He was reputed to be the second most powerful person in the Congress, the go-to man in all emergencies, the party’s chief trouble shooter and organiser par excellence. For the last 16 years, Ahmed Patel, former Congress president Sonia Gandhi’s political secretary, was known to be all this and much more. But with Rahul Gandhi taking over as Congress chief on December 16, the curtain has come down on Patel’s long and eventful innings.

Patel has made it known to everyone that his term as the Congress president’s political secretary automatically came to an end after Sonia Gandhi decided to step aside in favour of her son. His term was co-terminus with Sonia Gandhi’s tenure in office, he has pointed out.

Patel is a Rajya Sabha member but there is no clarity on the role he is likely to play in the party organisation. He will continue as a member of the Congress Working Committee, the party’s highest decision-making body, but only till it is recast by the new president. Though it is highly unlikely that he will be removed from the working committee, there can be no denying that Patel will not have the same clout in the Rahul Gandhi-led Congress as he did when Sonia Gandhi headed the party. And yet, it will be difficult for Rahul Gandhi to forsake Patel as he is a repository of information, having been privy to major policy and organisational decisions. It is for this reason that he is also referred to as the “man who knows too much”.

As her political secretary, Patel controlled access to Sonia Gandhi, served as a bridge between her and Congress members and later between the party and the Manmohan Singh government.
As her political secretary, Patel controlled access to Sonia Gandhi, served as a bridge between her and Congress members and later between the party and the Manmohan Singh government.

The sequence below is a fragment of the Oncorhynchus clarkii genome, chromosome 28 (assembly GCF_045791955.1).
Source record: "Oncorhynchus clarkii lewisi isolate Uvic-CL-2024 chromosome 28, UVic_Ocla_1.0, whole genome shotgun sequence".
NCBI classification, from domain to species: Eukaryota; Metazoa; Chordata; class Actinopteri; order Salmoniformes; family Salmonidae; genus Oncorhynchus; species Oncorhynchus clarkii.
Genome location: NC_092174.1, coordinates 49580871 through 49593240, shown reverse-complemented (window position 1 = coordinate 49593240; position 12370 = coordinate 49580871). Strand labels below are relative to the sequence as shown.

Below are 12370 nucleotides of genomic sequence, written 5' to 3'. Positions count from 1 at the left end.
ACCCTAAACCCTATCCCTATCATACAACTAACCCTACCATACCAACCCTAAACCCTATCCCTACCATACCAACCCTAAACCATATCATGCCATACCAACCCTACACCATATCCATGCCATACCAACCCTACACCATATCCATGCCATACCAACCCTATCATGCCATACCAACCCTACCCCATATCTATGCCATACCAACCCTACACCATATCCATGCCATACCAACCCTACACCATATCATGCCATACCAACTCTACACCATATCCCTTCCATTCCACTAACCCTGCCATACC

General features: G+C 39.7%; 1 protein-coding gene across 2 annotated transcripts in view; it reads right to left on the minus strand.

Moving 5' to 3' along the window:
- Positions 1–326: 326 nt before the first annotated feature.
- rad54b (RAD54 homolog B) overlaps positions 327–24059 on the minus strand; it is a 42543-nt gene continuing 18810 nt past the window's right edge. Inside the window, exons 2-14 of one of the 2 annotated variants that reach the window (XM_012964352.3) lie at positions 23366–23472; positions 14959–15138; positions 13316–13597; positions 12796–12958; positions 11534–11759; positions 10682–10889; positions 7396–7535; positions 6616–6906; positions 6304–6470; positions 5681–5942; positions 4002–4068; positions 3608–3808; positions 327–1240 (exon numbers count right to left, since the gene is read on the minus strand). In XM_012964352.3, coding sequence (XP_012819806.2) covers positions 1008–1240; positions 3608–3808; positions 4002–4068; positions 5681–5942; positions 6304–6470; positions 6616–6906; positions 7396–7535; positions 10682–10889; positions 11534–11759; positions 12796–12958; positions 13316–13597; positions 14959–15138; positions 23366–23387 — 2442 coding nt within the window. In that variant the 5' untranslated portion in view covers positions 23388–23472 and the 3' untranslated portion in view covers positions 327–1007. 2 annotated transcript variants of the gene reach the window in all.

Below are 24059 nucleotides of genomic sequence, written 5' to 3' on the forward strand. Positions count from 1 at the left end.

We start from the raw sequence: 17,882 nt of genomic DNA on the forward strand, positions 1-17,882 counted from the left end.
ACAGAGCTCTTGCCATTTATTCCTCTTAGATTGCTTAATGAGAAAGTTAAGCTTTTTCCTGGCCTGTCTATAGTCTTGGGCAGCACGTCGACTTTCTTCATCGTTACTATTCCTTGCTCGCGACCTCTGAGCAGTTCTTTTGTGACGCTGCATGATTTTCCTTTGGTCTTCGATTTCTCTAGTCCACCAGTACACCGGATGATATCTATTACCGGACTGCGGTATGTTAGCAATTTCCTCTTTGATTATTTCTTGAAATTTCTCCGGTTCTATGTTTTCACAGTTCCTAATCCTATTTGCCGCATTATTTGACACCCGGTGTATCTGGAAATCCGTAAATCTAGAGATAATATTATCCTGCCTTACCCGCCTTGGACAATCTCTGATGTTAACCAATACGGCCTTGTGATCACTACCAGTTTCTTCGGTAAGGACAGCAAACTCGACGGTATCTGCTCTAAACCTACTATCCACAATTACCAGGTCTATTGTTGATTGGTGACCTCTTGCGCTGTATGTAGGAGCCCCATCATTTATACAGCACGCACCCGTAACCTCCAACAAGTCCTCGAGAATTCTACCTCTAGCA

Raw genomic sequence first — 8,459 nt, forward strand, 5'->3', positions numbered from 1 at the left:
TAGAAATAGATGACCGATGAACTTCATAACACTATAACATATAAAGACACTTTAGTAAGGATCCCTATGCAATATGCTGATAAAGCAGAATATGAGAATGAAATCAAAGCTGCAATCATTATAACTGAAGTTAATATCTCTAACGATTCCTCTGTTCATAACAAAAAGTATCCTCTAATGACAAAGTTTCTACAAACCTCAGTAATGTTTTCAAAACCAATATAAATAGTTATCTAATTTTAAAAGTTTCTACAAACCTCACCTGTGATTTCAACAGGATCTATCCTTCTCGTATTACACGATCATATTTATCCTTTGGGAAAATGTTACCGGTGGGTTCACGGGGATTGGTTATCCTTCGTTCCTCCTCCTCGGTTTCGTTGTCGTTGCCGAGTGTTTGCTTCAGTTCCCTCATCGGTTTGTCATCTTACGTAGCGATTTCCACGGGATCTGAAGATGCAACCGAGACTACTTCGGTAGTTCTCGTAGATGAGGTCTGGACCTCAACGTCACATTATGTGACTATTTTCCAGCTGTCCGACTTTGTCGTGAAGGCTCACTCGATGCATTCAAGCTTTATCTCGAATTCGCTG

Backroom boy

Understated and self-effacing, Patel proved to be the perfect choice for the post of political secretary to the Congress president. As Sonia Gandhi’s chief confidant, he wielded immense power in the party but took care to keep a low profile, was extremely discreet in his dealings and never courted publicity. It was only after Sonia Gandhi ceased to be party chief and after the declaration of the Gujarat Assembly polls that Patel gave a series of interviews to television channels.

During his tenure as Sonia Gandhi’s political secretary, Patel controlled access to the Congress president, served as a bridge between her and Congress members and later between the party and the government during the 10 years the United Progressive Alliance was in power. Though Patel will never admit to it, he also had a major say in the appointment of party functionaries as a result of which he can boast of a loyal band of followers in the party, including senior leaders such as Ashok Gehlot, Digvijaya Singh, Kamal Nath and Bhupinder Singh Hooda.